Uruguay - Social development

Uruguay has frequently been referred to as South America's first welfare state. The social reform movement began under the leadership of José Batlle y Ordóñez in the early 1900s. Social legislation now provides for a day of rest in every week (plus Saturday afternoon), holidays with pay, minimum wages, annual cash and vacation bonuses, family allowances, compensation for unemployment or dismissal, workers' accident compensation, retirement pensions for rural and domestic workers, old age and disability pensions, and special consideration for working women and minors. The state also provides care for children and mothers, as well as for the blind, deaf, and mute. Free medical attention is available to the poor, as are low-cost living quarters for workers.

A dual social insurance program and private insurance system is in place. There is a separate system for bank employees, notaries, university graduates, members of the armed forces, and the police. All other employees and the self-employed are within the program. For pension coverage, employers withhold 15% of each employee's gross earnings and contribute 12.5% of payroll to the appropriate fund. Retirement is set at 60 for men and 56 for women. Maternity and sickness benefits are also provided and are funded by contributions of 3% of earnings by the employee and 5% of payroll from the employer. Maternity benefits are paid at 100% of earnings for up to 12 weeks. Work injury and unemployment insurance are available to all employees.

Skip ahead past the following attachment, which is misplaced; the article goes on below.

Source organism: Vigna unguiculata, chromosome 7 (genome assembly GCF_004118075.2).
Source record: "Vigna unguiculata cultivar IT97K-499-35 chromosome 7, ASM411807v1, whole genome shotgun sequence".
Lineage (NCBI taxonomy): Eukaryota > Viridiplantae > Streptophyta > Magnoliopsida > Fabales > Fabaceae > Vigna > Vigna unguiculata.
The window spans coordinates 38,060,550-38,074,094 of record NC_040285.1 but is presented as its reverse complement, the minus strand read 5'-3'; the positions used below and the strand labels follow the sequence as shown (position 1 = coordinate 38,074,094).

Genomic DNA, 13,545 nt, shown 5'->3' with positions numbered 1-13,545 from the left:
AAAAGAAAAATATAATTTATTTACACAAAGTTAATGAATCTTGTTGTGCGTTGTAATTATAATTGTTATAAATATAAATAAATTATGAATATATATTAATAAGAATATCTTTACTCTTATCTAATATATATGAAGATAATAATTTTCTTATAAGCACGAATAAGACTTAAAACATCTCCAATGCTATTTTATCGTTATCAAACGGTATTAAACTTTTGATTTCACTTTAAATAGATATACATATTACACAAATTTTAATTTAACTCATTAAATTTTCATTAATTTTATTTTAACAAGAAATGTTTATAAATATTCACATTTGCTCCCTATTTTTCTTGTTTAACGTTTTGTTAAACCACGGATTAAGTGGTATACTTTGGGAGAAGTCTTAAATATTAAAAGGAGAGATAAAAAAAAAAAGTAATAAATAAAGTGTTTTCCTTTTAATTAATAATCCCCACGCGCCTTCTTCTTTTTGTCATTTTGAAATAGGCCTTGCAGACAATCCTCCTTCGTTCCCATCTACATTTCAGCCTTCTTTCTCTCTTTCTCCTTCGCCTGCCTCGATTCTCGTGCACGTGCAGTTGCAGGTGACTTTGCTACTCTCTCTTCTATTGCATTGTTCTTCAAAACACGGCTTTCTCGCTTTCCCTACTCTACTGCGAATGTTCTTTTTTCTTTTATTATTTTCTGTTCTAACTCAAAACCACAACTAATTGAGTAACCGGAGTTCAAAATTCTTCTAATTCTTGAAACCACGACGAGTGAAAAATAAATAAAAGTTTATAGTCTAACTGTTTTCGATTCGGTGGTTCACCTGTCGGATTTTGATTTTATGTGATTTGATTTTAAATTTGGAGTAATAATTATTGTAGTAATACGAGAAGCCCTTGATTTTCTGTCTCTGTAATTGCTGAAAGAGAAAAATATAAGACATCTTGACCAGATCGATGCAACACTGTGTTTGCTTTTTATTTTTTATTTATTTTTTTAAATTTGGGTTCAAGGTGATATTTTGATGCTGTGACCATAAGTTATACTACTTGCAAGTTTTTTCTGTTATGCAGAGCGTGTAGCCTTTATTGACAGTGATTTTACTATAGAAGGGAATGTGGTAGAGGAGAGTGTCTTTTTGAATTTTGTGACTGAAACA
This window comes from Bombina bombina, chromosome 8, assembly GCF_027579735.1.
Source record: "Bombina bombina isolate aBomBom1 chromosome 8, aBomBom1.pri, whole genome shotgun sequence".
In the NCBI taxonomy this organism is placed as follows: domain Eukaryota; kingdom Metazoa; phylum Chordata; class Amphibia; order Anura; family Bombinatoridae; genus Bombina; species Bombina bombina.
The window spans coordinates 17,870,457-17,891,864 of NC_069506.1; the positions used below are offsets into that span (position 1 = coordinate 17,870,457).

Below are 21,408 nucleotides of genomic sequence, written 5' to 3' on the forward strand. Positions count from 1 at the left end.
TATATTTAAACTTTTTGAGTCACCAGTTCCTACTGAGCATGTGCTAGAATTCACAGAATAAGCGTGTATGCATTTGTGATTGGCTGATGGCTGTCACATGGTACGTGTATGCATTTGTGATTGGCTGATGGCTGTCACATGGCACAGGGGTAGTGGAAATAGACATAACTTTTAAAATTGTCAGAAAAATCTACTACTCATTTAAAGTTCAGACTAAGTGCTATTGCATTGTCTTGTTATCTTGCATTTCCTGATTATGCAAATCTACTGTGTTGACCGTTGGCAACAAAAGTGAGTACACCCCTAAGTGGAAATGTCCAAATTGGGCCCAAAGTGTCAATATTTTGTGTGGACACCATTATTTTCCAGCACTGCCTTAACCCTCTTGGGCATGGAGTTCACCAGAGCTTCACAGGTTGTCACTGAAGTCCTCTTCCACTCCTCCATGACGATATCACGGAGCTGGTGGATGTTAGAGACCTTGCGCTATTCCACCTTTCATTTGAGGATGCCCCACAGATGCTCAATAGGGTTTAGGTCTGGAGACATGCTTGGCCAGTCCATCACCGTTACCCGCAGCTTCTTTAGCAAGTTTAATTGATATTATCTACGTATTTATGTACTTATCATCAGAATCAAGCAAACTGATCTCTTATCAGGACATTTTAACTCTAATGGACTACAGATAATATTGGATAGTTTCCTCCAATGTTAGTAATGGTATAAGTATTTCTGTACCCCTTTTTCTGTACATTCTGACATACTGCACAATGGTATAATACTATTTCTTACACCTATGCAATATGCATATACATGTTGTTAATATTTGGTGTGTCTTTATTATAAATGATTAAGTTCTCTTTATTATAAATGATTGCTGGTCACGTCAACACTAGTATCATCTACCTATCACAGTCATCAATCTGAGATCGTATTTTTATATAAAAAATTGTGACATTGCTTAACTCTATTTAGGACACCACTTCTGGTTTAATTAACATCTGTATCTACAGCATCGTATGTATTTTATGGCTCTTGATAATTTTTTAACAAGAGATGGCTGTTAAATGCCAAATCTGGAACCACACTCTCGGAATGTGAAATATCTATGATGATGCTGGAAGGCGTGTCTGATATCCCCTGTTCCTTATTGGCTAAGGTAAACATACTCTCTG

Women account for nearly half of the work force but tend to be concentrated in lower paying jobs. Nevertheless, many attend the national university and pursue professional careers. The military academies are now including women. Although the law prohibits sexual harassment in the workplace, few claims are filed because it is not viewed as a problem. Spousal abuse is a serious social problem which is receiving greater attention by nongovernmental organizations. The number of reported cases has increased dramatically, reflecting a greater willingness by women to confront the problem.

Black minorities, accounting for 6% of the population, are severely underrepresented in politics and in the professions. They face considerable discrimination in education and employment. Occasional reports of the use of excessive force by police are reported each year, and judicial delays can result in lengthy pretrial detention. Human rights organizations operate freely in Uruguay.

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